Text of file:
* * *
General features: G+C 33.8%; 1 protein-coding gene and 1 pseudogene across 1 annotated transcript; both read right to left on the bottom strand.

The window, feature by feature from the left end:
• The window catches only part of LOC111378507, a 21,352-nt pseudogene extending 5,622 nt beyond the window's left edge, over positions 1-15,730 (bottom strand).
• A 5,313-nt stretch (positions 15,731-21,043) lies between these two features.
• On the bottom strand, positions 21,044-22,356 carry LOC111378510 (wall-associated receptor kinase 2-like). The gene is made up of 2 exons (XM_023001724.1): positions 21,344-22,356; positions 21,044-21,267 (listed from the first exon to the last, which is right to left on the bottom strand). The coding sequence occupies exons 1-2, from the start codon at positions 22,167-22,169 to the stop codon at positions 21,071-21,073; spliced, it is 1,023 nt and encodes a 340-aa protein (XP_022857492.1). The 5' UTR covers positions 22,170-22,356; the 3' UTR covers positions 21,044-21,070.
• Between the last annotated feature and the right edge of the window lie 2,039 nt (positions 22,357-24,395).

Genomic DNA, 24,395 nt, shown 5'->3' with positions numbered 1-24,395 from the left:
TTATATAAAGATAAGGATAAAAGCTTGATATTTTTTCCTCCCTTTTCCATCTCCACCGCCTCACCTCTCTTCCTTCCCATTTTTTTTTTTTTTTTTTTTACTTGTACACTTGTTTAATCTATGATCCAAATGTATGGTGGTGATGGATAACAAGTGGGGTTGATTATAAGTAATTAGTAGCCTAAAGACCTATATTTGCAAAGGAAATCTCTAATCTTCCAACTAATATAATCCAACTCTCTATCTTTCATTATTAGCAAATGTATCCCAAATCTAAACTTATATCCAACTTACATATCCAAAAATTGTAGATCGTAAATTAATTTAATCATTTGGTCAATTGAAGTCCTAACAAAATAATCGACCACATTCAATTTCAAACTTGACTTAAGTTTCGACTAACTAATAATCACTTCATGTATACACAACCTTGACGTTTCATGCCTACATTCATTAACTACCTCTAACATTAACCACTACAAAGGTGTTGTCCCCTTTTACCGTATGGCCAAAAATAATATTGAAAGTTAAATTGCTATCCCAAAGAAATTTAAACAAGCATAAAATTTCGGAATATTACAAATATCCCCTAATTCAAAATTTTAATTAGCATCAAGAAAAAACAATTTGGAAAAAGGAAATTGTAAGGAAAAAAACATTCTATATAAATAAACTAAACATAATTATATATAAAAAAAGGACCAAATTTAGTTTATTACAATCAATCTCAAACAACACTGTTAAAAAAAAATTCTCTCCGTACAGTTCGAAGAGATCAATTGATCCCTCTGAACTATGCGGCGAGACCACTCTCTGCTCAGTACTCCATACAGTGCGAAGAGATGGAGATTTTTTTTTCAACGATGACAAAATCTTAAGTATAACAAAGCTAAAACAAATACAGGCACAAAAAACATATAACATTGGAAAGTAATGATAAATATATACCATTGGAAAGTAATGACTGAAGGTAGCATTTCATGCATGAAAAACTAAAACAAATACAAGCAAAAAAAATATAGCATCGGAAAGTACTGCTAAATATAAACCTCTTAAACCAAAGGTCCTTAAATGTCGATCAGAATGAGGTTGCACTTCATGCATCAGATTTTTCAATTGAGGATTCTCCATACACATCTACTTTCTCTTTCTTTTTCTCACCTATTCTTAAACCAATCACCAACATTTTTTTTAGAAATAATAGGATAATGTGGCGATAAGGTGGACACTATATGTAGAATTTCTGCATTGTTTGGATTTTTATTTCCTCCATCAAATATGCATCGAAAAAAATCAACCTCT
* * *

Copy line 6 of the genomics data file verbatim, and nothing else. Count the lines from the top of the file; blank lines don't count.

• Between the last annotated feature and the right edge of the window lie 2,039 nt (positions 22,357-24,395).